10 May 2020 Music in Film & TV – Who gets it in there??
Can’t tell you how many times I’ve been asked, “Who picks the songs for a TV show or film?”. The assumption is that as a composer, I would be choosing or suggesting songs, but that’s not the case… So this is the recurring question that inspired this post.
The music department on any production may be comprised of all of the following, and I’ll break down the function of each one:
The Composer writes, records and produces the original music for the project. As a composer, I work closely with directors and producers in film, and with the producers in TV, in order to create the sonic tone of the project. It’s an incredible experience to be able bring someone else’s vision to light, and it’s my passion to to do this by creating nuanced score for each project I work on.
Some composers work like I do, in a hybrid way, by programming, playing and bringing in musicians… writing, recording, producing and mixing as they go along. Some composers work with orchestrators or do their own orchestrations, ultimately recording the score with a full orchestra. For me, scoring to picture is essential… It inspires textures, melodies and themes and helps me nail down the tone of the project in a way that would never happen, if I worked independently of the visuals. But, not all composers write music to picture. Some composers record a body of work that a music editor can cut (edit) into the film or TV show, in order to create the cues that make up the score. Everyone’s process is different and no matter how it is achieved, it is the composer’s job to satisfy the collective vision of those in charge of the production.
Back to the question of “Who gets the music in there?”… Every once in a while, a director or producer might ask my opinion about a song or ask me to suggest a song and I’m happy to weigh in… but it’s not my gig. It’s the music supervisor’s (see below).
The Music Editor, edits the source music (existing songs) and is also responsible for compiling the composer’s original audio files into a master session to deliver to the dubstage. Generally, the music editor is hired to lay in a temp score (made up of pre-existing music), before a composer is even hired, although the picture editor is often the first person to lay in temp music against the cut… And in TV, the picture editor usually does the temping because it’s more practical due to time constraints. But, back to music editors… The music editor is also the composer’s right hand person, attending what is known as a spotting session along with the composer, notating direction for each cue, and then setting up the road map of cues that the project will need. When I’m scoring a project, the person I have the most day-to-day contact with is the music editor.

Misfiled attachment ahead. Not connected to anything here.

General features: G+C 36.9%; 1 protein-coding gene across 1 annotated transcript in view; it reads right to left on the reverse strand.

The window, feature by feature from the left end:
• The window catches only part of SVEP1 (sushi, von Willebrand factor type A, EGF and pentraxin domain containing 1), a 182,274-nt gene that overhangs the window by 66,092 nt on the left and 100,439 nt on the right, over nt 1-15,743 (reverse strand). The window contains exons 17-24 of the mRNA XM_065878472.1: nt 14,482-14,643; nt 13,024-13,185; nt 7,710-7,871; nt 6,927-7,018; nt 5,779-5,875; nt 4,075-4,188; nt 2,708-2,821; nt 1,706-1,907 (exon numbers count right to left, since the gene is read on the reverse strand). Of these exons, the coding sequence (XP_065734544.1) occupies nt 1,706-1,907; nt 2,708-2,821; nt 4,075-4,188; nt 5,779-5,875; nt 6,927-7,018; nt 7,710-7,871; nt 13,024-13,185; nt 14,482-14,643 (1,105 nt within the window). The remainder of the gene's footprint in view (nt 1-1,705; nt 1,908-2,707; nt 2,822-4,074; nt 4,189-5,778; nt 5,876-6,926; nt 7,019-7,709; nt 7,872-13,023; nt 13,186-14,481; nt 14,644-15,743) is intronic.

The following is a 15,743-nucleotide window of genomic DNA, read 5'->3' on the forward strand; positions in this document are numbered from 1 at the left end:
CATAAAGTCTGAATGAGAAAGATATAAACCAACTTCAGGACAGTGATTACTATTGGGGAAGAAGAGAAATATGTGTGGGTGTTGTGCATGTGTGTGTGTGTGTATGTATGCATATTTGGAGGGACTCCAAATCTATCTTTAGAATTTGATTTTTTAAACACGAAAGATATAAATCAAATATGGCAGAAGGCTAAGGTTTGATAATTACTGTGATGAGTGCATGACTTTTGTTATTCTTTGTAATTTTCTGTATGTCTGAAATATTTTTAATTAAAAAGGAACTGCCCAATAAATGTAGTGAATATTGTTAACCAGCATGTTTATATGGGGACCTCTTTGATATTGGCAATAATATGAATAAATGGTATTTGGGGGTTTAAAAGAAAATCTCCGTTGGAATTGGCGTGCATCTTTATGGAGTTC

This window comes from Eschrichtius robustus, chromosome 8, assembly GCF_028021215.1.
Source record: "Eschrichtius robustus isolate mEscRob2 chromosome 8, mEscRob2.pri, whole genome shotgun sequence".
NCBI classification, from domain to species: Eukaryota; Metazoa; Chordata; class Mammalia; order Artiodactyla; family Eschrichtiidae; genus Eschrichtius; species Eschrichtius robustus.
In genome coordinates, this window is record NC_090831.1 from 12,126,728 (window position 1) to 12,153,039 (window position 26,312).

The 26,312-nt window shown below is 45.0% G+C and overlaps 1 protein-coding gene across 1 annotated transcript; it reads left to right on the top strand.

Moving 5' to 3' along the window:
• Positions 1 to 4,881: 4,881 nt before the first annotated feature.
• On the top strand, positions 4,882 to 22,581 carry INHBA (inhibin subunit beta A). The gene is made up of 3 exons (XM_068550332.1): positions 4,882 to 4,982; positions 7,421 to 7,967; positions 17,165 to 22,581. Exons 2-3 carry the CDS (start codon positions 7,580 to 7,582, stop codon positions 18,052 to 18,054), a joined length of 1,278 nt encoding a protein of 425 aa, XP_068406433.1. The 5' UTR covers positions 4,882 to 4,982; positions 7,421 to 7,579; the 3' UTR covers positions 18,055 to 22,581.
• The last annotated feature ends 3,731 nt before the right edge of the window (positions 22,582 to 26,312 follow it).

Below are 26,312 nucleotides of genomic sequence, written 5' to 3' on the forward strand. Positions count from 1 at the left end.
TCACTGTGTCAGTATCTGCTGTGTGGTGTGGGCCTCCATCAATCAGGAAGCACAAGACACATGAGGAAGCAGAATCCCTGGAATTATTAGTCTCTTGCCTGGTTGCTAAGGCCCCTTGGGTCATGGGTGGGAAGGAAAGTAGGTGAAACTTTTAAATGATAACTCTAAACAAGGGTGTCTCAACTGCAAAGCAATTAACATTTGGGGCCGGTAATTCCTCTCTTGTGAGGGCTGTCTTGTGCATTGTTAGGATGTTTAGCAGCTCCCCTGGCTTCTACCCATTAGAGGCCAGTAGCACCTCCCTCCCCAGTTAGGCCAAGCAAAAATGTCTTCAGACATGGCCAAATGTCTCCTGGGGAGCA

The Music Supervisor is the person that you need to pitch your songs to. It is their job to consult with each production to find the direction for the source music and then compile options of songs for the production to consider. Once they have a list of songs in consideration, they obtain quotes from record labels and publishers to see if they can bring in the chosen songs, within a pre-deteremined budget. They are also responsible for turning in cue sheets at the end of the project to the production. Why are cue sheets important? Because they tell the performing right societies, which writers and which publishers have music in the project, so that performance royalties can be paid to them.
People often assume that if they are friends with a member of a band, and that friend has told them, “Yeah, you can have my song for your movie for free”, that it’s a done deal. But it’s more complicated than that. There are two licenses that have to be issued; one for the master recording and the other for the publishing, called a sync license. Many bands are signed to record labels, which means they generally don’t own their own master recordings, therefore they don’t have the right to negotiate the master license fee. Many writers are not self-published, which means that they don’t have the right to negotiate the sync license fee on their own behalf.
Back in the day, I was published by Famous Music, and even though my team could negotiate for my masters, Famous would negotiate on my behalf for the publishing… Sometimes, they would quote so high that it would prevent us from being able to make a deal. And this is the case for many published writers, especially with major publishers, who set arbitrary floors for their quotes. And it can be the case with record labels (both major and indie) as well. These days, through Supa Crucial Recordings and Supa Crucial Music, my team can quote both sides (master & sync) because I own most of my catalogue; including both records and some score.
The Music Clearance Team handles all the licenses, which must be signed by master and sync owners as well as the production. And it is a ton of work coordinating, managing and negotiating the rights in order to complete the paperwork within the timeframe allotted by the production.
In-house Music Departments at film and TV studios, as well as independent production companies, also shepherd projects through their own staff, liaising with producers and directors. Sometimes they will handle all clearances in-house and are an important resource for productions as far as creative input and recommendations of personnel.
All in all, there is a lot of confusion out there in the real world about what each of us does, so hopefully, this will have answered some questions… And now, back to the cave.